1. ## Winter Tips?

So I have a question. Have seen several posts here over the past few days that state they have never calculated CSI. It was my understanding that's a rather critical index to know. Perhaps that's only true for the more newbies amongst us?

Playing with Pool Math as the temperature goes down, shows that CSI can quickly get into a corrosive state if you hold the other params the same as summer values.

The differences can be significant. Holding other params in check, at 45 degree water, a pH of 7.6, a normal summertime value leads to a CSI that is -.62, corrosive, while allowing it sit at 8.0 raises it up to -0.24, which is stated to be balanced.

So what do people that don't close their pool do during the winter? Do you let pH and TA take on higher values so that CSI doesn't get into the corrosive range? If you don't test for CSI, do you have different levels you aim for in the winter vs. the summer?

Let me be clear. I am not finding fault with other posts and other methodology. Those posters have far more knowledge and experience than I do. Maybe they close their pools and don't have to worry about this. I don't know. I'm just stating that for _me_, the CSI value has been important to look at in helping to balance the pool and I am not sure how to continue to do that as the temperature drops without raising some params (like pH) to compensate for the temperature drop.

2. ## Re: Winter Tips?

You've got it figured. You can't control the temperature so you have to fiddle with something else. Let pH climb a bit or raise the TA with baking soda.

3. ## Re: Winter Tips?

Nearly everyone should completely ignore CSI. It is only if it is impossible for you to follow our level recommendations, for example because of high TA or high CA fill water, that you really need to start watching CSI.

When a pool is winterized, the PH will go up as the temperature falls, nearly exactly canceling out the CSI change. So anyone who winterizes can ignore this issue.

If you keep the pool open year round, and the water temperature goes down below roughly 50 degrees, you do need to know to let the PH come up rather than maintaining it at normal levels. If you are also prone to metal staining this can be problematic and different measures may be required.

4. ## Re: Winter Tips?

Originally Posted by JasonLion
If you keep the pool open year round, and the water temperature goes down below roughly 50 degrees, you do need to know to let the PH come up rather than maintaining it at normal levels. If you are also prone to metal staining this can be problematic and different measures may be required.
Is that in pool school somewhere and I missed it (let pH rise in winter)? The thing that clued me in to figuring it out was looking at CSI and figuring out the impacts of various parameters. I can certainly see why if you close your pool and maintain TFP levels during the summer (which automatically put you in the right CSI range), that factor doesn't need to be on your radar screen.

5. ## Re: Winter Tips?

Hi again bob! haha! yeah, its me!

I think the subject of CSI is very important, such as you do. For some, it's somewhat of a confusing subject and requires a higher level of understanding of the chemistry involved. I think most of us would agree, that CSI is pretty much considered an 'advanced' parameter.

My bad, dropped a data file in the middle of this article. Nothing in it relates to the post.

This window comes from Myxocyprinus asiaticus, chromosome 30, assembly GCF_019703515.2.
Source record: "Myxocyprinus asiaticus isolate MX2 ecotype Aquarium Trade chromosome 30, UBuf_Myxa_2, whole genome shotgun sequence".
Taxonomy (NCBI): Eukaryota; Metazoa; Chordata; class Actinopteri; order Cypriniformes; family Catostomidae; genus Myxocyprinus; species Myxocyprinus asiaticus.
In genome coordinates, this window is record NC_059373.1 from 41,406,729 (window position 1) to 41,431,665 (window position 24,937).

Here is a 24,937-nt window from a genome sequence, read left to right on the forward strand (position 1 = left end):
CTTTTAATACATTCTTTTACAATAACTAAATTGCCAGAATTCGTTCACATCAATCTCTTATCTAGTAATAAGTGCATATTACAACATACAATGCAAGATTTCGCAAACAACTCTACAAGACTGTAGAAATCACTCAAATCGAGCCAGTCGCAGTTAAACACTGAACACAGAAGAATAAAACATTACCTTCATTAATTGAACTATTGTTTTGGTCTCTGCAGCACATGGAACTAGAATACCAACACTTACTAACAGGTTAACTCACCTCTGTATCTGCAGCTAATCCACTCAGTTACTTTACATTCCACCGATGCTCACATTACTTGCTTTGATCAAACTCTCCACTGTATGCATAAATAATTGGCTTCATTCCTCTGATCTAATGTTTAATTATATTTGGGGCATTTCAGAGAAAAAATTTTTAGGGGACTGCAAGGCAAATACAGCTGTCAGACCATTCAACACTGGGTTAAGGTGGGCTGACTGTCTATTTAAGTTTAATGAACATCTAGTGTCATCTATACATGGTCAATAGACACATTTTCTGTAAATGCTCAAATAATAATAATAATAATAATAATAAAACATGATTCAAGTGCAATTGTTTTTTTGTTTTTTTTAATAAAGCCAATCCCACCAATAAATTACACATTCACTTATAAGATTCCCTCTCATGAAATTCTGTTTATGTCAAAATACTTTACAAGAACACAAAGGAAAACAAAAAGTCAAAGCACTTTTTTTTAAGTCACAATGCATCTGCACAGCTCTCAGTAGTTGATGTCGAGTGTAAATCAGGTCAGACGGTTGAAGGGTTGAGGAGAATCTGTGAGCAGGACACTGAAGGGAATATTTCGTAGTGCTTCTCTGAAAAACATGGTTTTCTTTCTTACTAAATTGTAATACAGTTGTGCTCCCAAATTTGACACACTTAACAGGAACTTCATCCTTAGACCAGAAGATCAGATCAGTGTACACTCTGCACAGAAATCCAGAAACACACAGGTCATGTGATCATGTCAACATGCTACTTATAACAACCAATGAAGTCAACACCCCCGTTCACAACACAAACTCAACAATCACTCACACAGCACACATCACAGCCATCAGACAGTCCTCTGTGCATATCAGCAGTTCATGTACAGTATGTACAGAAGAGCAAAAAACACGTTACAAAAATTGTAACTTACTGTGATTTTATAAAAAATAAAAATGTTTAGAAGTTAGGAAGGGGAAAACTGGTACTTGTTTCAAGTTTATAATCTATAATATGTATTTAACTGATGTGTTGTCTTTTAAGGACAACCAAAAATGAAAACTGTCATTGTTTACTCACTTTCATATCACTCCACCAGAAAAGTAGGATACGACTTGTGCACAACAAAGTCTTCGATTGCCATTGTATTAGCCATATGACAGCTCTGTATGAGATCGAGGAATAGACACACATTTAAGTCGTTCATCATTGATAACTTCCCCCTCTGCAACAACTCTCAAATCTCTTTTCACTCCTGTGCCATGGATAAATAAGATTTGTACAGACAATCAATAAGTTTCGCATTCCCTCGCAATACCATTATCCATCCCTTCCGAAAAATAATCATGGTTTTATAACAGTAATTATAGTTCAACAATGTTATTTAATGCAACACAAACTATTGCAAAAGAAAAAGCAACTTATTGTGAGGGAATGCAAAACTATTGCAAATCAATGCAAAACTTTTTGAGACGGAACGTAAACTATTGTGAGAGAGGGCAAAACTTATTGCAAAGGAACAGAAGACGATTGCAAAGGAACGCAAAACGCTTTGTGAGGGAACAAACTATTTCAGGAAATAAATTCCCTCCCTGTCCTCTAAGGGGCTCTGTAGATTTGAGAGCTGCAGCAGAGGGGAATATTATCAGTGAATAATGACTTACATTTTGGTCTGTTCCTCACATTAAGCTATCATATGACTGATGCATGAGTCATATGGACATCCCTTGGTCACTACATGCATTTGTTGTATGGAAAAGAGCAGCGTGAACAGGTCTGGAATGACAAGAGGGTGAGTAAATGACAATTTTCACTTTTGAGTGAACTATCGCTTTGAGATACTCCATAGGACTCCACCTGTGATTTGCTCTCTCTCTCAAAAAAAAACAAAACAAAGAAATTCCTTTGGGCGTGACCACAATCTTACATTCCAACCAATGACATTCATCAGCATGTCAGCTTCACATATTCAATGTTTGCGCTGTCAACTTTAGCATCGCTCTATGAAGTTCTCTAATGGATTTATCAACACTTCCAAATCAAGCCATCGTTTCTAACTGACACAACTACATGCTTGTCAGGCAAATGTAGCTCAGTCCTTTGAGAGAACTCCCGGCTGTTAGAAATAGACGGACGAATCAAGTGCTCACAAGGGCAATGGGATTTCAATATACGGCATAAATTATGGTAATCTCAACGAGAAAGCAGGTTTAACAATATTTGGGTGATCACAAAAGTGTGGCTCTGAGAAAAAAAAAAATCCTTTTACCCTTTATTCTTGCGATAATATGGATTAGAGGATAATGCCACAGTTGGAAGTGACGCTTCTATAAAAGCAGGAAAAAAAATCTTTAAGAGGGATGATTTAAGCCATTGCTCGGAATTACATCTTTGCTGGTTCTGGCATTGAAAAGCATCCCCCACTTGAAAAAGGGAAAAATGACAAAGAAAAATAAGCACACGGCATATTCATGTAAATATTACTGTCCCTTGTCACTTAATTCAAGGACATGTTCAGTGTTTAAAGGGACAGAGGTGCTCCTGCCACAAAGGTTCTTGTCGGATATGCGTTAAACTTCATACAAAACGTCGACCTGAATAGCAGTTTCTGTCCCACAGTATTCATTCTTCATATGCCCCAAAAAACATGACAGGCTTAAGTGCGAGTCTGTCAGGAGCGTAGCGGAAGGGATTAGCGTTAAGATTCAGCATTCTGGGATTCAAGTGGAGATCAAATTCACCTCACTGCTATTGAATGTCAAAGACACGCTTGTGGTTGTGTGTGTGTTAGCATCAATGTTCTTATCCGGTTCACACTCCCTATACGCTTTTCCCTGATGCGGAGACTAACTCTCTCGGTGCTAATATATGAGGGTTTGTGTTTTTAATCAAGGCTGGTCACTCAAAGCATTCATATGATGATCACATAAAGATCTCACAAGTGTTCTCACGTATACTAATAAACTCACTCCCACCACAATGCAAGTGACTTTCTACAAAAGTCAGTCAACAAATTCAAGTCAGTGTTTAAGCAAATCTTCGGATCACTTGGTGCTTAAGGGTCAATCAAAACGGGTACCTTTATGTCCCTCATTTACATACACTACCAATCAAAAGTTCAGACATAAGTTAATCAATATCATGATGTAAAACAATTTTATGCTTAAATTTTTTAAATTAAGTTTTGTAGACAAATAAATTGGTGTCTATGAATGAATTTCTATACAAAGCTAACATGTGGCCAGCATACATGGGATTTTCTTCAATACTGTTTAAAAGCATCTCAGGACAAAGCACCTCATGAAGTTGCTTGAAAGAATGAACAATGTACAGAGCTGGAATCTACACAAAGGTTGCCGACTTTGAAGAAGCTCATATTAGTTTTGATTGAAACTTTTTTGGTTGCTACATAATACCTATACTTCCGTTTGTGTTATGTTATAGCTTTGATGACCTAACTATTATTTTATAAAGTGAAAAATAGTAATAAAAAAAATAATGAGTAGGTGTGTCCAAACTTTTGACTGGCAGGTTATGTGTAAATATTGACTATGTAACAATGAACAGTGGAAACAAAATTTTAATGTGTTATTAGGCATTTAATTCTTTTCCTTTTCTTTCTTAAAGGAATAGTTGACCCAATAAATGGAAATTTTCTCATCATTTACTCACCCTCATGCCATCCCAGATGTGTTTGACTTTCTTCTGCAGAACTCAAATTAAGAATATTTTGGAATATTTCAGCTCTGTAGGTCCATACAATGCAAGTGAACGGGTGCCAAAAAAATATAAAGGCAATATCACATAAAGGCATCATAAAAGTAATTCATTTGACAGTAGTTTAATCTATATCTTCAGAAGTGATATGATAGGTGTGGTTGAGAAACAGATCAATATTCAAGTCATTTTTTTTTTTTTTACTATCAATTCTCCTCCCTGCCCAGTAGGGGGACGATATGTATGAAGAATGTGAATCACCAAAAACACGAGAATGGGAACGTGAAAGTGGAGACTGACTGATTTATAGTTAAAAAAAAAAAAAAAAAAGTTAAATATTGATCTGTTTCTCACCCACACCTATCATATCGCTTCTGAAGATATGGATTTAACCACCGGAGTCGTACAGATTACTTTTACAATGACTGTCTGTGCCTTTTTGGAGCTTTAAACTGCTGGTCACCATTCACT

For a lot of new folks, it may cloud the water (pun intended), for people who for the immediate near term, need to learn just the basic care. We try to keep it simple, but there is certainly more advanced topics which aren't specifically covered in pool school.
It seems you have a pretty good handle on it though.

There are deeper discussions about CSI in 'The Deep End' forum, and "Chemistry 201" that are of great interest and provide a bit more insight of it for you.

6. ## Re: Winter Tips?

When the water is cold I let the PH go up. It usually never goes to 8.2 or higher and my CSI is usually near 0 wherever it decides to level out, so like Jason said, it cancels it out.

7. ## Re: Winter Tips?

Originally Posted by Divin Dave
Hi again bob! haha! yeah, its me!

I think the subject of CSI is very important, such as you do. For some, it's somewhat of a confusing subject and requires a higher level of understanding of the chemistry involved. I think most of us would agree, that CSI is pretty much considered an 'advanced' parameter.

For a lot of new folks, it may cloud the water (pun intended), for people who for the immediate near term, need to learn just the basic care. We try to keep it simple, but there is certainly more advanced topics which aren't specifically covered in pool school.
It seems you have a pretty good handle on it though.

There are deeper discussions about CSI in 'The Deep End' forum, and "Chemistry 201" that are of great interest and provide a bit more insight of it for you.
Hi Dave...

To *ME*, I don't consider it an advanced parameter. It's an index; a combination of individual parameters. For *ME* it helps to determine trade-offs and balances and those parameters that influence chemistry more than others. If there are 4 things wrong, which should I tackle first to effect the most change, etc. Things like that. Looking at effect of temperature and how you have to compensate.

Did I mention this is solely how *I* view it.

As always, YMMV. No disrespect intended. No animals were harmed during the construction of this message. All rights intact. No employees or their families are eligible for the grand prize.

9. ## Re: Winter Tips?

Originally Posted by zethacat
Hmmm...not sure I understand that emoticon...

10. ## Re: Winter Tips?

Originally Posted by eqbob
Hmmm...not sure I understand that emoticon...
Thats what algae looks like when chlorine attacks it.

11. ## Re: Winter Tips?

Hmmm....so now I'm algae <G>

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